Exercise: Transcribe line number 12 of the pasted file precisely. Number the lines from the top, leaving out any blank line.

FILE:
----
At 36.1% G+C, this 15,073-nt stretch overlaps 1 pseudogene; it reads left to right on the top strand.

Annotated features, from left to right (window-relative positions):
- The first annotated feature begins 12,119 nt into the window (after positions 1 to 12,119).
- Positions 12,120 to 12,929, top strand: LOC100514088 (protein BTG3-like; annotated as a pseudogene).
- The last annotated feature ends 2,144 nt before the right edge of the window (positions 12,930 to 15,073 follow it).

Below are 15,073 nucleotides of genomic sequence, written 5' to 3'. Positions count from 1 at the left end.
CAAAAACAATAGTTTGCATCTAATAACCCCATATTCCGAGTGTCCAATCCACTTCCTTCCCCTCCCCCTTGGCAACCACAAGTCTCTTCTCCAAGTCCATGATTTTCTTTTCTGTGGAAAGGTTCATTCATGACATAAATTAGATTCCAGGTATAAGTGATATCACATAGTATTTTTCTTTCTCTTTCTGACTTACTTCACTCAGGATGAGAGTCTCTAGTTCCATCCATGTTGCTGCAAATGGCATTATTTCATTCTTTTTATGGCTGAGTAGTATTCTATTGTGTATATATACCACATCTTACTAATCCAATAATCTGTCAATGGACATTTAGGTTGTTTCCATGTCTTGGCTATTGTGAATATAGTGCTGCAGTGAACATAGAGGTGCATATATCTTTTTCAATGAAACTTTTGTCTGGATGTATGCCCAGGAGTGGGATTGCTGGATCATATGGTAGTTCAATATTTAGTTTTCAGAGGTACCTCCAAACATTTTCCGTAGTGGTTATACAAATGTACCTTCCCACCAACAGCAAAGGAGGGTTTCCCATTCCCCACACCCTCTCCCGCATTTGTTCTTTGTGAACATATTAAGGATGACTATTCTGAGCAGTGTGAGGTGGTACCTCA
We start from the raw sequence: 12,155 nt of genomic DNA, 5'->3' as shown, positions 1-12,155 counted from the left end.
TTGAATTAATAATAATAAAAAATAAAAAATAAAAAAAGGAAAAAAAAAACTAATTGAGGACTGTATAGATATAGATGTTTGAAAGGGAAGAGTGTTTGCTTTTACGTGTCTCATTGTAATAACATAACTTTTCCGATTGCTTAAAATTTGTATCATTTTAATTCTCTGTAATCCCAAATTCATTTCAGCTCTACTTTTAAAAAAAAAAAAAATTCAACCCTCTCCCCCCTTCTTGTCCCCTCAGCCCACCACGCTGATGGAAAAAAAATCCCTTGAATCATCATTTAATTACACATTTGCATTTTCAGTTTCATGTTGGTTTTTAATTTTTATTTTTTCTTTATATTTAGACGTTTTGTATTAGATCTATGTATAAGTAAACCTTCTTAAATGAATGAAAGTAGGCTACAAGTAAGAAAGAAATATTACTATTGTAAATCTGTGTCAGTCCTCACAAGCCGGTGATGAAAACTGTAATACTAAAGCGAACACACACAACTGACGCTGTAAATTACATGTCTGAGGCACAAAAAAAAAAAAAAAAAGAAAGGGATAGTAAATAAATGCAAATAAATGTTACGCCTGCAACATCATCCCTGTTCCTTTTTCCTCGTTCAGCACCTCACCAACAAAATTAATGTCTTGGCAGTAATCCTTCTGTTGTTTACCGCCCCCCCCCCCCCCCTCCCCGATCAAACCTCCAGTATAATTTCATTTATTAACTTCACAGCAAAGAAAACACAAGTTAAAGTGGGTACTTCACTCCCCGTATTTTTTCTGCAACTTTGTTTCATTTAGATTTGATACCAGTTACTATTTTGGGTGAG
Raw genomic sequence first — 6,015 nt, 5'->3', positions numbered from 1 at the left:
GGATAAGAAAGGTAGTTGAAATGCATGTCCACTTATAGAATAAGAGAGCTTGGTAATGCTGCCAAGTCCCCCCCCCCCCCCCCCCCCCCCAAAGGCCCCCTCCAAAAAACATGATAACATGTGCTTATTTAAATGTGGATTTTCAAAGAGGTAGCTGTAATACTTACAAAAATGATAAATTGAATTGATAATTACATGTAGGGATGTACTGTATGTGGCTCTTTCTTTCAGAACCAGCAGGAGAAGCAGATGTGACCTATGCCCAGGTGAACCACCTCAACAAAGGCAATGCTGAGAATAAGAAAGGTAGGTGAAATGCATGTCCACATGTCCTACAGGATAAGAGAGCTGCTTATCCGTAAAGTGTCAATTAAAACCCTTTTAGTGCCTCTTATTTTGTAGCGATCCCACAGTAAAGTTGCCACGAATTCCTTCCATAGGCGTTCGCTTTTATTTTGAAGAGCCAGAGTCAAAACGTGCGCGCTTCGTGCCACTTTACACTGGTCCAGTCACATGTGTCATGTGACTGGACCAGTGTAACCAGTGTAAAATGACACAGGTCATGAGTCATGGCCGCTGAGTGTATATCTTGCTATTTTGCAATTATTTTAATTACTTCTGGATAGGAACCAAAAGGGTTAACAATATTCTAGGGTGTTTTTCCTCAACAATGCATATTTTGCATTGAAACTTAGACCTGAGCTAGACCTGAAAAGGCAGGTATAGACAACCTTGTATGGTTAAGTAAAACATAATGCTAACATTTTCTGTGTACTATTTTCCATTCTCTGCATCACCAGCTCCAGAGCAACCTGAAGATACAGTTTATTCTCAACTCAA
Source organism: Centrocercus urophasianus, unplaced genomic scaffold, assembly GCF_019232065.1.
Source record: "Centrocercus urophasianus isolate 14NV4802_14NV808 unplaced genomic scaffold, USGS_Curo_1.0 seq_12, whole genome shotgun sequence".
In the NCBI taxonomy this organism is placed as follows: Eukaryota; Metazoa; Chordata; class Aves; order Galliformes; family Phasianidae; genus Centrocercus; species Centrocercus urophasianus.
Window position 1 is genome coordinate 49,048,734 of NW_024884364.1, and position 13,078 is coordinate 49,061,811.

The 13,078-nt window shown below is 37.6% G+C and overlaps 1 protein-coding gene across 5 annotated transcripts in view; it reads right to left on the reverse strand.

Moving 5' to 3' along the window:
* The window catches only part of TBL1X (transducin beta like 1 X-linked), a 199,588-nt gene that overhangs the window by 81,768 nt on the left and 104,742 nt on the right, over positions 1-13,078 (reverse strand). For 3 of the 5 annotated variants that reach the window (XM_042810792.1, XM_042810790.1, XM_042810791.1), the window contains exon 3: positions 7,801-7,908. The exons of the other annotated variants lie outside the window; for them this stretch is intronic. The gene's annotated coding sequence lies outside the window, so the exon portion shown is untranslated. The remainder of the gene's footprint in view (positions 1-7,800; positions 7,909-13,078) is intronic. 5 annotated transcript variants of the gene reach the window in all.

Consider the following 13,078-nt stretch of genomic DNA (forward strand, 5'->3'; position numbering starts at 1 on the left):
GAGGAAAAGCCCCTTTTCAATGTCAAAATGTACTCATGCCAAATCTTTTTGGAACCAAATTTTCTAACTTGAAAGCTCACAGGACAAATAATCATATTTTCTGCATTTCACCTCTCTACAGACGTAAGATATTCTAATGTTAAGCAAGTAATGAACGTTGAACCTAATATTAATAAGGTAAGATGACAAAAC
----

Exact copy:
Source organism: Centrocercus urophasianus, unplaced genomic scaffold, assembly GCF_019232065.1.